Rothmund-Thomson syndrome and RECQL4 defect: splitting and lumping.
ABSTRACT Rothmund-Thomson Syndrome (RTS) is a rare autosomal recessive genodermatosis with a heterogeneous clinical profile. Mutations in RECQL4, encoding a RecQ DNA helicase, are present in a large fraction, but not all clinically diagnosed patients, allowing to classify RTS among the RecQ helicase chromosomal instability defects including Bloom's and Werner's syndromes. Results of RECQL4 test coupled to the variable clinical presentation favored the splitting of RTS clinical phenotype into nosological entities under distinct genetic control. In parallel, lumping of the RECQL4 gene to two other diseases, RAPADILINO and Baller-Gerold has paved the way to unravel through allelic heterogeneity complex genotype-phenotype correlations. Recql4 knockout mice provided crucial insights into the comprehension of the functional role of RECQL4 helicase, which have been corroborated by the initial biochemical characterization of RECQL4 protein and its acting pathway and by studies on RECQL4 homologs in yeast and Xenopus. A role for RECQL4 in initiation of DNA replication and in sister chromatid cohesion has been proposed, which currently fits the pieces of evidence achieved by different approaches. Further work is needed to define the specific and shared functions of RECQL4 in relation to other RecQ helicases and to connect RECQL4 diseases to other genomic instability syndromes with birth defects and cancer predisposition.
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ABSTRACT: RECQ helicase protein-like 4 (RECQL4) is a member of the human RECQ family of DNA helicases. Two-thirds of patients with Rothmund-Thomson syndrome (RTS) carry biallelic inactivating mutations in the RECQL4 gene. RTS is an autosomal recessive disorder characterized by poikiloderma, sparse hair, small stature, skeletal abnormalities, cataracts, and an increased risk of cancer. Mutations in two other RECQ helicases, BLM and WRN, are responsible for the cancer predisposition conditions Bloom and Werner syndromes, respectively. Previous studies have shown that BLM and WRN-deficient cells demonstrate increased sensitivity to hydroxyurea (HU), camptothecin (CPT), and 4-nitroquinoline 1-oxide (4NQO). Little is known about the sensitivity of RECQL4-deficient cells to these and other genotoxic agents. The purpose of this study was to determine if RTS cells display any distinct cellular phenotypes in response to DNA damaging agents or replication blocks that could provide insight into the molecular function of the RECQL4 protein. Our results show that primary fibroblasts from RTS patients carrying two deleterious RECQL4 mutations, compared to wild type (WT) fibroblasts, have increased sensitivity to HU, CPT, and doxorubicin (DOX), modest sensitivity to other DNA damaging agents including ultraviolet (UV) irradiation, ionizing radiation (IR), and cisplatin (CDDP), and relative resistance to 4NQO. The RECQ family of DNA helicases has been implicated in the regulation of DNA replication, recombination, and repair. Because HU, CPT, and DOX exert their effects primarily during S phase, these results support a greater role for the RECQL4 protein in DNA replication as opposed to repair of exogenous damage.Human Genetics 08/2008; 123(6):643-53. DOI:10.1007/s00439-008-0518-4 · 4.52 Impact Factor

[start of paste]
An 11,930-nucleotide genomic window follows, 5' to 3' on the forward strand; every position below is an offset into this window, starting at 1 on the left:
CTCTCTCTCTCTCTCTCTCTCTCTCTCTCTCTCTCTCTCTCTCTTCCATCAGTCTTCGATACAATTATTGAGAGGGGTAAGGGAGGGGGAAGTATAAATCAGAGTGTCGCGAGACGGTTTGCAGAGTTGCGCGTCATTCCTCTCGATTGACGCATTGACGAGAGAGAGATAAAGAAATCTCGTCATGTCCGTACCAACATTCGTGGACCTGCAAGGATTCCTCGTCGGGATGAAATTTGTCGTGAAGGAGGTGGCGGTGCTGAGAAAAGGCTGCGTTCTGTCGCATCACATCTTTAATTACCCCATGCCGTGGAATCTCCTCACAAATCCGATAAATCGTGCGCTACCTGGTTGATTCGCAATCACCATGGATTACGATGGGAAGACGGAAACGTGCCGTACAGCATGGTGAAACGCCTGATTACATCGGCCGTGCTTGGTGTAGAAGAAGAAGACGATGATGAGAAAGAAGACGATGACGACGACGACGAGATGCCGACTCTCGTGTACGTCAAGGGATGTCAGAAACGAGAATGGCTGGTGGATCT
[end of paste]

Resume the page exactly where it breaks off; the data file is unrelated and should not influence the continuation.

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ABSTRACT: DNA repair maintains genomic stability and the loss of DNA repair capacity results in genetic instability that may lead to a decline of cellular function. Adult stem cells are extremely important in the long-term maintenance of tissues throughout life. They regenerate and renew tissues in response to damage and replace senescent terminally differentiated cells that no longer function. Oxidative stress, toxic byproducts, reduced mitochondrial function and external exposures all damage DNA through base modification or mis-incorporation and result in DNA damage. As in most cells, this damage may limit the survival of the stem cell population affecting tissue regeneration and even longevity. This review examines the hypothesis that an age-related loss of DNA damage repair pathways poses a significant threat to stem cell survival and longevity. Normal stem cells appear to have strict control of gene expression and DNA replication whereas stem cells with loss of DNA repair may have altered patterns of proliferation, quiescence and differentiation. Furthermore, stem cells with loss of DNA repair may be susceptible to malignant transformation either directly or through the emergence of cancer-prone stem cells. Human diseases and animal models of loss of DNA repair provide longitudinal analysis of DNA repair processes in stem cell populations and may provide links to the physiology of aging.Nucleic Acids Research 02/2007; 35(22):7557-65. DOI:10.1093/nar/gkm1064 · 8.81 Impact Factor